While walking through the rise of vertebrates in Evolving Planet or exploring the connections of all life through our genes in The DNA Discovery Center, one cannot help but try and comprehend the tree of life. No one group of organisms has captured our attention more than the evolution of vertebrates or animals that have a backbone. The evolution of the major groups in this assemblage are separated into traditional groupings by characters ranging from the presence of jaws to a water-tight egg to feathers and hair.
For centuries scientists have tried to resolve the relationships within and among these various vertebrate groups: lampreys, cartilaginous fishes, coelacanths, lungfishes, ray-finned fishes, amphibians, squamates, turtles, crocodiles, birds, and mammals. In an effort to support our tracing of the evolution within these groups and all other forms of life, the National Science Foundation has been funding large-scale collaborative studies through their Assembling the Tree of Life (AToL) initiative. The Field Museum has received funding for AToL projects examining beetles, spiders, bivalves, liverworts, and the three vertebrate groups highlighted below: birds, squamates, and euteleostean fishes. In total, these three grants have brought in nearly 1.7 million dollars to The Field Museum.
To learn more about DNA research at The Field Museum, see the Pritzker Laboratory and DNA Discovery Center's web pages.
ATOL: COLLABORATIVE RESEARCH Early Bird: A Collaborative Project to Resolve the Deep Nodes of Avian Phylogeny (NSF-DEB-0228675) - PI Shannon Hackett; $900,695
Early Bird was one of the first projects to be funded under the AToL initiative and is a large-scale cooperative effort among five institutions in the U.S. to determine the evolutionary relationships among all major groups of birds. The project will make these relationships known to the research community and the public, and make it possible to use these relationships as a comparative framework with which to organize and understand the vast amount of information already available on avian ecology, evolution, physiology, and behavior. ore the data themselves.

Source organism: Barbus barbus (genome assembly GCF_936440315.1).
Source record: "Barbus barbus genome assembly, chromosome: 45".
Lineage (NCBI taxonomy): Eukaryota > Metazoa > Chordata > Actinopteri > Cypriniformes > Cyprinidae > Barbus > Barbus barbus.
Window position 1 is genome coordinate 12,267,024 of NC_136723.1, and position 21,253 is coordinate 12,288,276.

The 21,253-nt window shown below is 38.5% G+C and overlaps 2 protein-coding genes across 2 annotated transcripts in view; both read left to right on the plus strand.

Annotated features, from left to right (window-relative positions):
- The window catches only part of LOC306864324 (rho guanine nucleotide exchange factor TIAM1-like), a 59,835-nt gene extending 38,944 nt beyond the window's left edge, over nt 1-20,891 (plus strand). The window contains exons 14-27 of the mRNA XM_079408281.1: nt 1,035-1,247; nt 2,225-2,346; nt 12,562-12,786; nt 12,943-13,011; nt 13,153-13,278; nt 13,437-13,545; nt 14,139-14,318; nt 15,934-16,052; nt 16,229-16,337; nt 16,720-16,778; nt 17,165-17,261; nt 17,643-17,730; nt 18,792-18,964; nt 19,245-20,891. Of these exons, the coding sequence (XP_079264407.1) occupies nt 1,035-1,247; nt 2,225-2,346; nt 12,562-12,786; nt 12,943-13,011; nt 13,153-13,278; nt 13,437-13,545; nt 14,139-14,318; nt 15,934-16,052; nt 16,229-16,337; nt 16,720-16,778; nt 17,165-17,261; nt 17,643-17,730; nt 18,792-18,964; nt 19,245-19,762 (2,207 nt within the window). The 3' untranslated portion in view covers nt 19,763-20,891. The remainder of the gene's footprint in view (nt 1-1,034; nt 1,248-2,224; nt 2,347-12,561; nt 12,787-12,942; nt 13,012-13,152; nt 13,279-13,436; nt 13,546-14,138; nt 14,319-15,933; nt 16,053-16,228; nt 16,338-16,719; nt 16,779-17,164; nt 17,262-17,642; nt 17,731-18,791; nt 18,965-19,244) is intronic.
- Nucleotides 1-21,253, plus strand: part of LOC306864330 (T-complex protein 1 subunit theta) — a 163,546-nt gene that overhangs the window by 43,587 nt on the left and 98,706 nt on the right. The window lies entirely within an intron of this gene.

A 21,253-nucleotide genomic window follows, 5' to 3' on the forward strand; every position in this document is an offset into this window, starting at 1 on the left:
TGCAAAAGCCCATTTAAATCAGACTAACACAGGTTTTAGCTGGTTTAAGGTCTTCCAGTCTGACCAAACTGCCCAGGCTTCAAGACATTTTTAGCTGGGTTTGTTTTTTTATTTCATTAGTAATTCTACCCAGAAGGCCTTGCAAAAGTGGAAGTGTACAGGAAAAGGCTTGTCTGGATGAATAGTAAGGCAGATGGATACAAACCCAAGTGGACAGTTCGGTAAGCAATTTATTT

The results of this project to-date has been an extraordinary data matrix of nuclear DNA sequence data from 20+ genes for 250 species of birds. The impact of this project on science and society has been far reaching. Birds are among the most prominent and engaging creatures in most ecosystems worldwide. They have been the subject of an extraordinary number and diversity of scientific studies that figure largely in our understanding of the natural world and humanity's place in it. Their position high in many food chains together with their great mobility makes them sensitive indicators of environmental quality, and monitoring of bird populations is widely used to set conservation and management priorities. Their powers of flight, physical beauty and captivating behaviors amaze and inspire us, and birds provide tremendous amounts of recreation for serious hunters and birders, as well as millions of backyard birdwatchers each year. All of these human interactions with birds can be enriched by a better understanding of avian evolutionary history and genetic diversity.